· Talk about social media. Talk about your own social media habits. Ask your teen how he or she is using social media and how it makes him or her feel. Remind your teen that social media is full of unrealistic images.
If a student is absent from school, a parent or guardian must call the school at 317-544-5500 by 10:00 am to report the absence or send an email to MNattendance@avon-schools.org
When students have to leave school early for special appointments, a note from a parent or guardian must be brought from home to secure an “Early Dismissal” slip from the office. The note must be brought to the front office before school starts.
Tardy to School:
If a student arrives after 9:20 am, he/she must sign in at the office before going to class. If a student reaches 5 tardy slips to school, he/she will receive an after school detention for each tardy after the fifth one (per semester).
AM/PM Car Rider Procedures:
Cars must merge into one lane before reaching Door 1. In the morning, students are not to leave the cars before 9:00! The doors are not unlocked until 9:05 am. Students are to stand socially distanced in the main hall until the 9:10 am bell rings.
In the afternoon, students wait for their cars as they stand along the car-loading section of the sidewalk. Drivers are to pull their cars along the sidewalk ALL THE WAY DOWN TO THE YELLOW SIGN THAT READS: STUDENT DROPOFF. When it rains, students will be dismissed from the cafeteria by radio when driver arrives at the student drop-off section of the curb. Student’s name is to be posted on the passenger window.
Parents and students may obtain homework assignments through Schoology and monitor grades through Power Parent.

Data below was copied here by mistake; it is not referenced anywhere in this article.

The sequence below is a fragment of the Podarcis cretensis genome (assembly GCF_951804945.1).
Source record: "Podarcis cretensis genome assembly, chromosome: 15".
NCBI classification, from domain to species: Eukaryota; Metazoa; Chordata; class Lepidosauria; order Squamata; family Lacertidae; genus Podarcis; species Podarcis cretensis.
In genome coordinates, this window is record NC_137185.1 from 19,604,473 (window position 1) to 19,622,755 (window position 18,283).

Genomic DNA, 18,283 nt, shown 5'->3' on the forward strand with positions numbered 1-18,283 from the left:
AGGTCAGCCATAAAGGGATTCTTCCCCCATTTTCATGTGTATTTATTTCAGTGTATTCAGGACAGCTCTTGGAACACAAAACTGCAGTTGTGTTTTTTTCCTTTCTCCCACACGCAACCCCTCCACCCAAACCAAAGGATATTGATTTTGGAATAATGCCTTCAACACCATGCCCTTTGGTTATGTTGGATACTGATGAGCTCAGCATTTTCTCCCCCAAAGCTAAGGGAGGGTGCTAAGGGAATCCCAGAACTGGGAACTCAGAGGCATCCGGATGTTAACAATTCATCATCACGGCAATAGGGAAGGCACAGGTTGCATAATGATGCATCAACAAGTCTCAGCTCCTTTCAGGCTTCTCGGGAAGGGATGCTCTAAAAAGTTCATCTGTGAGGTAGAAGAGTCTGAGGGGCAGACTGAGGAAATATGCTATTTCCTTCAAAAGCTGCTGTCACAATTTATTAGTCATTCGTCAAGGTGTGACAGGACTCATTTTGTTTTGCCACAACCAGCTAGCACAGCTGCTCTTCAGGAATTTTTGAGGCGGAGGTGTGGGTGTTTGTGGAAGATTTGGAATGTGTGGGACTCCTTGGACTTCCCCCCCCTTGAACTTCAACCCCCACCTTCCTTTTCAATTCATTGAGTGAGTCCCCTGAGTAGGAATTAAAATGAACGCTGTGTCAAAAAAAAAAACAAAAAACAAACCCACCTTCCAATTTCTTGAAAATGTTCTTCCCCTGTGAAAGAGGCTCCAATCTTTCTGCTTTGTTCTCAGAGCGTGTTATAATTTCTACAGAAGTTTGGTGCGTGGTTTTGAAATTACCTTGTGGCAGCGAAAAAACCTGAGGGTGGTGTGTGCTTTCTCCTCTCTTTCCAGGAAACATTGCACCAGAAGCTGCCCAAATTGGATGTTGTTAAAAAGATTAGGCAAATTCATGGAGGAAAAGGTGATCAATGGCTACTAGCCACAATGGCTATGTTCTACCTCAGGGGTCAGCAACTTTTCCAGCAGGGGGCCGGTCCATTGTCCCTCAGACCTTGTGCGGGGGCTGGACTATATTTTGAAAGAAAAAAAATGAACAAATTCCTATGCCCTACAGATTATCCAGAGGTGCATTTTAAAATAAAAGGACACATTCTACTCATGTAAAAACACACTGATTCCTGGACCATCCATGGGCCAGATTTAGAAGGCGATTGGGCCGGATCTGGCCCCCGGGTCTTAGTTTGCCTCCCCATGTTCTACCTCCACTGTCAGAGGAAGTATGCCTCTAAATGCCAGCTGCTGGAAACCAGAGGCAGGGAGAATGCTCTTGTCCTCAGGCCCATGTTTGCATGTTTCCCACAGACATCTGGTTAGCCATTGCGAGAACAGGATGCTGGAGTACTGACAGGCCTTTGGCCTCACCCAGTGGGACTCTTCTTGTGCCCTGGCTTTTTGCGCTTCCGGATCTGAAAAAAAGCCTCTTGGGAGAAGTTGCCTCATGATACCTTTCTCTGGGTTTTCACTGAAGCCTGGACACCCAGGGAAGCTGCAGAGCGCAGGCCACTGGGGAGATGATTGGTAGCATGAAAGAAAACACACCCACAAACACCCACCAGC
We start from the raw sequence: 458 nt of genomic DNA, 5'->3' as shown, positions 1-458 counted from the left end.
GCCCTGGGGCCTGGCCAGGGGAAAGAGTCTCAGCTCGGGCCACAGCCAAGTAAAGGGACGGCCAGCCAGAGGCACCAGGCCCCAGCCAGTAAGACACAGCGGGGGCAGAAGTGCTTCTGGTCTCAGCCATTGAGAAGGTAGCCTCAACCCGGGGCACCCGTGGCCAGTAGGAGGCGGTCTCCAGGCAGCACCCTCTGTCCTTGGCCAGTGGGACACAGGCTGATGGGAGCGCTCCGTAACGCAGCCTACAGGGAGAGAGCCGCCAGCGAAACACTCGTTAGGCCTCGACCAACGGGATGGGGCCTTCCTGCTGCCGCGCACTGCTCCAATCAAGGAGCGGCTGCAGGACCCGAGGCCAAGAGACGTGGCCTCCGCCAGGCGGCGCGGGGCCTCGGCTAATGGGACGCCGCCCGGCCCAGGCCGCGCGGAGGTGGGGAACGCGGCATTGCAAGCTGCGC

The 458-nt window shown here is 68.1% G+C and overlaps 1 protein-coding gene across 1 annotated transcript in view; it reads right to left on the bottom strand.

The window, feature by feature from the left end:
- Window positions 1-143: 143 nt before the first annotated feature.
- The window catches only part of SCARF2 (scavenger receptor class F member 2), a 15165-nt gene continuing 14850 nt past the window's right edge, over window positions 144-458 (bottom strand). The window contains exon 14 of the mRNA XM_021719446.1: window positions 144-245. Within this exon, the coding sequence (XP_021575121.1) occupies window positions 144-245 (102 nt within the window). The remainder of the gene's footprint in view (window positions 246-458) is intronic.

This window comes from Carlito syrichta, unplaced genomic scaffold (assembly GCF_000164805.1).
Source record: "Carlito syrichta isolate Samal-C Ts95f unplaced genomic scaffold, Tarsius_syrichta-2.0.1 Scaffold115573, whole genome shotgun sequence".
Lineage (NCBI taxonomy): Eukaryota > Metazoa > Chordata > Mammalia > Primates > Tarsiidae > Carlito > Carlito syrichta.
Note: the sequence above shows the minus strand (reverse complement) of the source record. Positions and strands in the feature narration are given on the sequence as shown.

Please note that we do not accept food for students delivered from restaurants or outside delivery services.
Student Pick-up from Extra-Curricular Activities:
Any student who is picked up on the north side will need to be picked up in the football parking lot. The students may be athletes or ones involved in extra-curricular clubs/activities. We will block the north drive coming off of Dan Jones Road from the Northwest corner all the way to the tennis courts. We will also block the entrance/exit into the football parking lot from this street. If you enter off of Dan Jones Road, please know that you will need to proceed all the way around the building using the front drive to get to the football parking lot. The best way to enter is off of 10th street.
We are asking for all parents to wait for their children in the football parking lot spaces for safety concerns. Due to the number of athletes and students involved in other extra-curricular events walking to and from the building, it is important that we keep curbs clear of cars. This allows for drivers to see children better. This also allows for our student athletes to see traffic. All of our students’ safety is of utmost concern, so we are asking for your help in making our campus as safe as possible. Thank you from the entire Avon North Administrative staff.
Based on the exceptional circumstances of the COVID 19 public health emergency, the USDA will continue to provide free breakfast and lunch for all students for the 2021/2022 school year.
Click on the link below to view the lunch menu.